Author Vincent L. Inserra headed the FBI’s C-1 Organized Crime Squad in Chicago for 13 turbulent years. This book is his account of the FBI’s fight against the mob in the Windy City between 1957 and 1976.
There is little doubt that Inserra has exciting material to work with. And with better use of incident and detail, this memoir could be a gripping retelling of the agency’s battle against the mob. As is, however, Inserra’s book is largely a recitation of dates, names, places and tactics, occasionally enlivened by revealing moments, such as when mob boss Sam Giancana and the author stand face-to-face in the lobby of the Drake Hotel, where Giancana tells him: “You work for your living, I’ll steal for mine.”
For Inserra, this is also a warm appreciation of his C-1 colleagues, whose names abound here. But his loyalty to the agency can cloud his judgment. For example, he never mentions the bitter antagonism between FBI director J. Edgar Hoover and U.S. Attorney General Bobby Kennedy (“Hoover would gladly oblige” Bobby’s agenda, he writes), or Hoover’s decades-long reluctance to go after the mob at all.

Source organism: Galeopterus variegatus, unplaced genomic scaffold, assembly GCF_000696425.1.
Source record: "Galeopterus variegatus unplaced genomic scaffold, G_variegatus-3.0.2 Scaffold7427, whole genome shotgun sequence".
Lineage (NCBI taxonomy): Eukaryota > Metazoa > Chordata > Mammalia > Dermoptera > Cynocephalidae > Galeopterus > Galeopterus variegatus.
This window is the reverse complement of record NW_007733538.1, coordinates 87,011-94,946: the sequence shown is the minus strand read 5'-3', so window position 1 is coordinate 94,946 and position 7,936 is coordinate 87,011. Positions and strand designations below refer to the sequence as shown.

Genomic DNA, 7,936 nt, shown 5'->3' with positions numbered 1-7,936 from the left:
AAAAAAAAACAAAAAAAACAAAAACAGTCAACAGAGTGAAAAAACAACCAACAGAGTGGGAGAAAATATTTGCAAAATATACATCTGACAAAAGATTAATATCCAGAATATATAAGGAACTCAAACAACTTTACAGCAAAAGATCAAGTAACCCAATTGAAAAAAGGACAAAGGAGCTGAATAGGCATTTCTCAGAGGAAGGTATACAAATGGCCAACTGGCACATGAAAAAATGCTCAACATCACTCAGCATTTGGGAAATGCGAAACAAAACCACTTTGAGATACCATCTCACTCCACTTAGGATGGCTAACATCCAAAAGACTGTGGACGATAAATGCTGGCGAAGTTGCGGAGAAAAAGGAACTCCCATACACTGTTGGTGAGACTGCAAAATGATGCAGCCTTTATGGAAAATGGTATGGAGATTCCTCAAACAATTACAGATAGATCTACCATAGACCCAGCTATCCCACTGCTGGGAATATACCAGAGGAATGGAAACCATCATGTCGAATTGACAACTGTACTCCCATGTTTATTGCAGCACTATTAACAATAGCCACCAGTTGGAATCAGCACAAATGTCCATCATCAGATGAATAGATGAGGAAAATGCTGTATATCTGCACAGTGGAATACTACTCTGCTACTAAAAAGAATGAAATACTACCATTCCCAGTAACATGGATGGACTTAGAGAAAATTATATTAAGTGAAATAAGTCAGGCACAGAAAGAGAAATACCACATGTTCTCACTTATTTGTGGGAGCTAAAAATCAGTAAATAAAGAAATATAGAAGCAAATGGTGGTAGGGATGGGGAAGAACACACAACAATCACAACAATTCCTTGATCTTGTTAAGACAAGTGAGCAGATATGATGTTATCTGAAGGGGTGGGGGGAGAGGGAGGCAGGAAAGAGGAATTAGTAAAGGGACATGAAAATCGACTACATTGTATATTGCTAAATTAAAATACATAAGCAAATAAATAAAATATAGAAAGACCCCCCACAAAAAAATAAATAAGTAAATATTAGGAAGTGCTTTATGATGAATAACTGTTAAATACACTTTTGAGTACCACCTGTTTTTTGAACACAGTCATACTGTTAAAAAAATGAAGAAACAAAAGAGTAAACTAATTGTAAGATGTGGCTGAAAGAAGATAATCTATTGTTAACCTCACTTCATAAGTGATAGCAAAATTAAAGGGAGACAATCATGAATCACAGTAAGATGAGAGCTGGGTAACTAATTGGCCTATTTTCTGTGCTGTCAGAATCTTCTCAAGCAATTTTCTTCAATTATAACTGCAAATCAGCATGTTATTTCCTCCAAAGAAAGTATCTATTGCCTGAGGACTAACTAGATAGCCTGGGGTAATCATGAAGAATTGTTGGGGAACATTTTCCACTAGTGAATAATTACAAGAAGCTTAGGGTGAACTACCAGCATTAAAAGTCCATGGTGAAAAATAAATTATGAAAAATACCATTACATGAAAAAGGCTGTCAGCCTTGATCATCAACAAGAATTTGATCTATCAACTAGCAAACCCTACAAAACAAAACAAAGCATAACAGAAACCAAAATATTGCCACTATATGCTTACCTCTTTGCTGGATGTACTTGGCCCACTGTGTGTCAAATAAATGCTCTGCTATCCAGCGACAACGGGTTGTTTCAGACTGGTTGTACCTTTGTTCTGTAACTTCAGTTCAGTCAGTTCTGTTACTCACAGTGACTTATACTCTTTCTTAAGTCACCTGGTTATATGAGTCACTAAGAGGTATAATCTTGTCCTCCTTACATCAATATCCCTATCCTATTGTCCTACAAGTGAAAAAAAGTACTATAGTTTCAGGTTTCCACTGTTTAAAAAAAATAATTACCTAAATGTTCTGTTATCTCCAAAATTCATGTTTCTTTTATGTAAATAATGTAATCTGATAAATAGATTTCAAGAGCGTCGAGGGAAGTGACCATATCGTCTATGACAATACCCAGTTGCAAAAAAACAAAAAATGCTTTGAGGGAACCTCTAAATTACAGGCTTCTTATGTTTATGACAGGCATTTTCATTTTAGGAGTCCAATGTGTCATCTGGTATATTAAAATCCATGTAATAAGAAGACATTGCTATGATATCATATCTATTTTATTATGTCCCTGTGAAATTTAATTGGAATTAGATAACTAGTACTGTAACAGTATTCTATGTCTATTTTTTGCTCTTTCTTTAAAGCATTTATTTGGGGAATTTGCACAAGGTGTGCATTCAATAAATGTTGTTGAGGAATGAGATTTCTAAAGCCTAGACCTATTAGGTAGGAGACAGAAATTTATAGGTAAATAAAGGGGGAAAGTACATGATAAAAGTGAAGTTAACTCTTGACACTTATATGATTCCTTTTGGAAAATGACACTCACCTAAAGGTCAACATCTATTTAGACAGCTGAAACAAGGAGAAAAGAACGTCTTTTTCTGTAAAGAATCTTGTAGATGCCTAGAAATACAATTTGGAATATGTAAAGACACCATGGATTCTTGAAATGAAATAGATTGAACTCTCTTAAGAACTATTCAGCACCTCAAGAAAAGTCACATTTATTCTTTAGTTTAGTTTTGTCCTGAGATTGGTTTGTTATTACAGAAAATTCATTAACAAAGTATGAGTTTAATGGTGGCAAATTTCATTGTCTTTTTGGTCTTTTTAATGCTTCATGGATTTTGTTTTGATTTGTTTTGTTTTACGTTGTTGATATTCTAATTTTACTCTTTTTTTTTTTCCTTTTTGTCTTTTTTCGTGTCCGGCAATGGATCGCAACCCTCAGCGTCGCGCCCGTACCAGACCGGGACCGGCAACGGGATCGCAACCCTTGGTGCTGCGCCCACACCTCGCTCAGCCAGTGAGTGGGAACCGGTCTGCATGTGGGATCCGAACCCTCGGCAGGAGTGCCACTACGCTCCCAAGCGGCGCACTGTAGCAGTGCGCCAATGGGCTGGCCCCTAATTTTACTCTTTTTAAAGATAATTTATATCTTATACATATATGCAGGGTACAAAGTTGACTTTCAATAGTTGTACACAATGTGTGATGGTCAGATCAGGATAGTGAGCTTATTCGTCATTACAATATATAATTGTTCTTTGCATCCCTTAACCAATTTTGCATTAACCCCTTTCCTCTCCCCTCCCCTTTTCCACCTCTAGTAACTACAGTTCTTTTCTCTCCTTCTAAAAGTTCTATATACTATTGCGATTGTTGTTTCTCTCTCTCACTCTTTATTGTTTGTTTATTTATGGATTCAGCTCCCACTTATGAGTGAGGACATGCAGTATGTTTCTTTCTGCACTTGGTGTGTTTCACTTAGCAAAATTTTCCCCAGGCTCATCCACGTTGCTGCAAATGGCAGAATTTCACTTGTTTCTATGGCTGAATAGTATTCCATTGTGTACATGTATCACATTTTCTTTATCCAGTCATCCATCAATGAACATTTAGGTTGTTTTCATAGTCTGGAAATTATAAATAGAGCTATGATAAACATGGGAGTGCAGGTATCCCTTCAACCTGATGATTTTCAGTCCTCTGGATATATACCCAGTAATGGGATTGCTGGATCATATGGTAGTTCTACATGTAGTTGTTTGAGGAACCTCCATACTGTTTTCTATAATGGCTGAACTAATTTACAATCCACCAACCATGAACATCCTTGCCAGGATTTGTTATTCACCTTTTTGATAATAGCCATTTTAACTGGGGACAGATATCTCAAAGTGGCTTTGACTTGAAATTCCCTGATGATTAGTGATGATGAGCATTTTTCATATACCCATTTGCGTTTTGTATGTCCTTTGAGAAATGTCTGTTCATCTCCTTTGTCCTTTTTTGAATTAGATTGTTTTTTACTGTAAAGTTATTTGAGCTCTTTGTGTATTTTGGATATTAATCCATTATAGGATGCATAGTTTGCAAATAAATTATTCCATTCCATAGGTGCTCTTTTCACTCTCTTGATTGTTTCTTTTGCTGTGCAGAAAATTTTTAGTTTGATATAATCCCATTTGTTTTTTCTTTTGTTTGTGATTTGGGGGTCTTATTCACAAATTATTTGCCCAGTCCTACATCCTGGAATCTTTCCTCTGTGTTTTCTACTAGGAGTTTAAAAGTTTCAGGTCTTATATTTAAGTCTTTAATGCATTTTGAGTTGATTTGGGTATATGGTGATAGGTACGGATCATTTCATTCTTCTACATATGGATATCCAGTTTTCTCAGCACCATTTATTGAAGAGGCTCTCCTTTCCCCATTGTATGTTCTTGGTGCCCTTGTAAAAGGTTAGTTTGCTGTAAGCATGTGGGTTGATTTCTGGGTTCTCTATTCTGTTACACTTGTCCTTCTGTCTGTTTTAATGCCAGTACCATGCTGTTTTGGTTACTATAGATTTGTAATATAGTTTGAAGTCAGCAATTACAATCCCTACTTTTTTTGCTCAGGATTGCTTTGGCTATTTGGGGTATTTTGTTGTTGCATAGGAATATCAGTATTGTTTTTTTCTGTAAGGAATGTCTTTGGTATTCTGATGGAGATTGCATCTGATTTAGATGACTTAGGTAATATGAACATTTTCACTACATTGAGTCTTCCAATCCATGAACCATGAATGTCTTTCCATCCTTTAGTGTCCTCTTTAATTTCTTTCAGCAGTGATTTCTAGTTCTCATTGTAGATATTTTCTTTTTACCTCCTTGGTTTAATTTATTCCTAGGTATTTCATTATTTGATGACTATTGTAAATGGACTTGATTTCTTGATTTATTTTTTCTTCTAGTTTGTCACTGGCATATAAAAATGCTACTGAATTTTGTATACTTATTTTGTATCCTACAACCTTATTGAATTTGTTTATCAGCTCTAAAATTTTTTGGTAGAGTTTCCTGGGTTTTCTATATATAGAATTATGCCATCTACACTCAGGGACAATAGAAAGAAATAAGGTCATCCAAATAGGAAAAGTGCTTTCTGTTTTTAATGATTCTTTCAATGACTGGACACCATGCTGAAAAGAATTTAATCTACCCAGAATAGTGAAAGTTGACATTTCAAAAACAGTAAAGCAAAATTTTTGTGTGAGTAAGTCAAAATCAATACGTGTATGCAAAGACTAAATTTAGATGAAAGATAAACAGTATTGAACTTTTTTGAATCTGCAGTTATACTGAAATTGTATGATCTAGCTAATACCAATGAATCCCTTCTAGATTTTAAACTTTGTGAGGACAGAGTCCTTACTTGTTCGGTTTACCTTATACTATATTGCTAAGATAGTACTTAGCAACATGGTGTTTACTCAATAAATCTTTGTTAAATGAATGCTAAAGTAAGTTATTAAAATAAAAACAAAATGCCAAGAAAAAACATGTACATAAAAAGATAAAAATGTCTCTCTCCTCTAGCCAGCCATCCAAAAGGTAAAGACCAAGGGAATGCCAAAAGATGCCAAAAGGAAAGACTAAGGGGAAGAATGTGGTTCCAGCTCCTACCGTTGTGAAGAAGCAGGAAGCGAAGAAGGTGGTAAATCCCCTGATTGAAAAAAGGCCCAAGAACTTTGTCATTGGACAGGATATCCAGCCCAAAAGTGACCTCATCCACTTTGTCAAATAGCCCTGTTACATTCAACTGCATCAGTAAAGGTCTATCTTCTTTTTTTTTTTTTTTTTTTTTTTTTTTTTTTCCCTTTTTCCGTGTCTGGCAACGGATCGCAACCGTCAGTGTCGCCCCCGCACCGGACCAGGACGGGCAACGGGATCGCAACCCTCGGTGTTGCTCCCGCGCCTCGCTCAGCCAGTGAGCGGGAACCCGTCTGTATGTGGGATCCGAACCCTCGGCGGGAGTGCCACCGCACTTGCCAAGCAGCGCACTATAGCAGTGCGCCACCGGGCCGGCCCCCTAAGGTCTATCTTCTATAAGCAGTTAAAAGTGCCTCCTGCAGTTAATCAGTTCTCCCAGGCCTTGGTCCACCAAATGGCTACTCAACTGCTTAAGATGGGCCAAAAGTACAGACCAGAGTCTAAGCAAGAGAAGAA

On the other hand, Inserra provides police report-style glimpses of Giancana at leisure with singer Phyllis McGuire, the bugs in the wall at the Armory Lounge, the bags of cash dispensed to crooked cops in the graft-ridden First Ward, Sammy Davis and Dino onstage at the Villa Venice, and the exploits—game-fixing to shakedowns to murder–of bent-nosed characters such as Tony Accardo, Murray “The Camel” Humphreys and “Milwaukee Phil” Alderisio. This can make for eye-opening reading, but a good editor or co-writer could sharpen and dramatize the material to better effect.
In the end, Inserra indulges a self-congratulatory tone, likely well-earned. On the final page, we hear the 1966 lament of Paul “The Waiter” Ricca, whose nefarious career stretched back to the reign of Al Capone: “The good old days ended when the FBI stepped in.”
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